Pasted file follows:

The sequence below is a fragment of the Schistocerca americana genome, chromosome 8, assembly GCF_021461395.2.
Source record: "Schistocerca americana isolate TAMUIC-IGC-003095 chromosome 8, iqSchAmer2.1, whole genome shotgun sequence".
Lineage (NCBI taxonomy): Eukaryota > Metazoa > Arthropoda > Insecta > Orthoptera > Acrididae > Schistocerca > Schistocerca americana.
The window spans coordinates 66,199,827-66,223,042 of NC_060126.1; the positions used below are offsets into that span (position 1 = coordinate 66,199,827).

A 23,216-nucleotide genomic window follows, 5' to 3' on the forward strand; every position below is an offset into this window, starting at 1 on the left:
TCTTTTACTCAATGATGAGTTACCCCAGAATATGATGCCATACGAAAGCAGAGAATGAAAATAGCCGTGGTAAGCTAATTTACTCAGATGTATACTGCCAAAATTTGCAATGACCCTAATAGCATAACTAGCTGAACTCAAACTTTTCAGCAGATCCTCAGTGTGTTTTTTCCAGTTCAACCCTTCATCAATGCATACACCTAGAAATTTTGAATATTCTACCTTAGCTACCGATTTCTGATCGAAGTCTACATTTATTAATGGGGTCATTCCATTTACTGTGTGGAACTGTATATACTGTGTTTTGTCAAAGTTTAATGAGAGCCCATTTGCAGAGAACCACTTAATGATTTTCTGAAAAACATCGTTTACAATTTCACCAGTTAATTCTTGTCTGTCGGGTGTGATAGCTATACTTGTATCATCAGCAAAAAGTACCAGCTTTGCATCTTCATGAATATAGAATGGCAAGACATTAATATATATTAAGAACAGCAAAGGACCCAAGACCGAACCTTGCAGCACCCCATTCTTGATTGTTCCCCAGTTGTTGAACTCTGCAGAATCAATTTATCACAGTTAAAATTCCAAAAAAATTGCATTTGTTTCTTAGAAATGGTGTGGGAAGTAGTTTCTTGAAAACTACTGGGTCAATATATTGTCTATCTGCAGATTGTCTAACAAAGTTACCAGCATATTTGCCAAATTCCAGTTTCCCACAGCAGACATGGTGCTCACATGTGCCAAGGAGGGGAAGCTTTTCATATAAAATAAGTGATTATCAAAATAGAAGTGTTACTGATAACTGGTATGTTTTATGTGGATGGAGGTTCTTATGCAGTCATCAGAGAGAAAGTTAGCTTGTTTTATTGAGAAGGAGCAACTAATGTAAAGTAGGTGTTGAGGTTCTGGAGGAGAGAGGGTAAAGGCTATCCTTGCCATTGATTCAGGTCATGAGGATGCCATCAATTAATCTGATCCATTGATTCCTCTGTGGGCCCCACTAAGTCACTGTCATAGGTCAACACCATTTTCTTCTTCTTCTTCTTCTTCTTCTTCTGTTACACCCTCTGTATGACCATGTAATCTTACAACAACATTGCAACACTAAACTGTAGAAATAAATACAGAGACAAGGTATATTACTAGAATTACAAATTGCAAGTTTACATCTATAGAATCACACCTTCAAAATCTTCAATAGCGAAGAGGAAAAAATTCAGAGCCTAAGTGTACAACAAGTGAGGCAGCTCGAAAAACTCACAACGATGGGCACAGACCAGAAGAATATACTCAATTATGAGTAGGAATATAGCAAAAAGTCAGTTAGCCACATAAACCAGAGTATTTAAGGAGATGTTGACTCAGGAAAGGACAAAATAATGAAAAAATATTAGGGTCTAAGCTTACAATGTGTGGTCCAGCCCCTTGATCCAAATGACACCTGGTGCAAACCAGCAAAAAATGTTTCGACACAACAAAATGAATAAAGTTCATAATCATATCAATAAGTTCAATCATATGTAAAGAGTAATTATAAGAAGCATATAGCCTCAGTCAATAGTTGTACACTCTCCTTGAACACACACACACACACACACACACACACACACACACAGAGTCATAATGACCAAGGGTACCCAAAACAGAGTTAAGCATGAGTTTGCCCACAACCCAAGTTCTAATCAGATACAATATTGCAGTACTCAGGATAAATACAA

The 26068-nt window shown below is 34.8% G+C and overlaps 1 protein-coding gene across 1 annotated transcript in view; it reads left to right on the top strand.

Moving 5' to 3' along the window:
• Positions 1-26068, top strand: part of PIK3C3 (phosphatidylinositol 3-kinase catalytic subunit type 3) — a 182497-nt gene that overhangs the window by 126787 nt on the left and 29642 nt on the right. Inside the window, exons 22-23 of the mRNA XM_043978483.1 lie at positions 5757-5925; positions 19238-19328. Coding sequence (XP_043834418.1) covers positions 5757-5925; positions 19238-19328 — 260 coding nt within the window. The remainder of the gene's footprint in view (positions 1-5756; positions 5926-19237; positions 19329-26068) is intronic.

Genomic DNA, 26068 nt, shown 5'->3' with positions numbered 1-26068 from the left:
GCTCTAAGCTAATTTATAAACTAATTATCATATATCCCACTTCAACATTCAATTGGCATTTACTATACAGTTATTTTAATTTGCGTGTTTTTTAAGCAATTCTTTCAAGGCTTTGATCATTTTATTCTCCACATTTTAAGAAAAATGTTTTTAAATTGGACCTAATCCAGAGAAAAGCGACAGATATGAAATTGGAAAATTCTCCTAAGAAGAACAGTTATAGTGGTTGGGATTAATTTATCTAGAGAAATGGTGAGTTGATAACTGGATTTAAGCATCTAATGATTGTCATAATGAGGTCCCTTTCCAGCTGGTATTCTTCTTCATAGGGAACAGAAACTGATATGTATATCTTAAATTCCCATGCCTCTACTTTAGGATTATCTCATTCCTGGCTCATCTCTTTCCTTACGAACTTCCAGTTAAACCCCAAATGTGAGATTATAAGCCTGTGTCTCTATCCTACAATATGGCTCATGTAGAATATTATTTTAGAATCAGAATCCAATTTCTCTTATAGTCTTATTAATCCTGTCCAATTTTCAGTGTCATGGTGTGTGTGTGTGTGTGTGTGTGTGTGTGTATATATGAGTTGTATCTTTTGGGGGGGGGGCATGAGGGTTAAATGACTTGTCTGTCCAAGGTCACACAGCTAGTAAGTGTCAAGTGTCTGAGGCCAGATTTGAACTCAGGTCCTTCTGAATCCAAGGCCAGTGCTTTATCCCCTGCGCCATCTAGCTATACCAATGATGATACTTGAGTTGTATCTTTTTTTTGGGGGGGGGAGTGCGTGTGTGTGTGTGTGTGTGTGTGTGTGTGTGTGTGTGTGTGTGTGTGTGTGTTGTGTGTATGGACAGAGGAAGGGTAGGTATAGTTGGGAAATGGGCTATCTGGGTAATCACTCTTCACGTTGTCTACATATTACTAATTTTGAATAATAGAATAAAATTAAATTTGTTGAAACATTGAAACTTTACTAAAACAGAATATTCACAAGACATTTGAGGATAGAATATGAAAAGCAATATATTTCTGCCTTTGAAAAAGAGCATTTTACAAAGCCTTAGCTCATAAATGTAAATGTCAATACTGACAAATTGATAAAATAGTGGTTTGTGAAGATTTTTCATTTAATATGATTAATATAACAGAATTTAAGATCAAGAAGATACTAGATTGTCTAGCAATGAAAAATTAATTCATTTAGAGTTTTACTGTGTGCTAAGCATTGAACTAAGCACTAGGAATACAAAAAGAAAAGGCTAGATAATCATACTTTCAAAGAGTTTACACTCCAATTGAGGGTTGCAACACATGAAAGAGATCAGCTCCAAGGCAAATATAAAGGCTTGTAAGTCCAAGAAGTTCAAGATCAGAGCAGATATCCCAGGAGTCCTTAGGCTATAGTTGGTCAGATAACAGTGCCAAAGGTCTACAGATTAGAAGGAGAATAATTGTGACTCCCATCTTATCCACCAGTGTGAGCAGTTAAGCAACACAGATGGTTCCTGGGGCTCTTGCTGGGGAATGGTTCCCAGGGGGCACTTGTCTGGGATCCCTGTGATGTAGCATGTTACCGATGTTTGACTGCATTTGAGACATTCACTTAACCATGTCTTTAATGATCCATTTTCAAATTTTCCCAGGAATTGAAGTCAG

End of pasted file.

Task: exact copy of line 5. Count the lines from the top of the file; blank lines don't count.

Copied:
A 23,216-nucleotide genomic window follows, 5' to 3' on the forward strand; every position below is an offset into this window, starting at 1 on the left: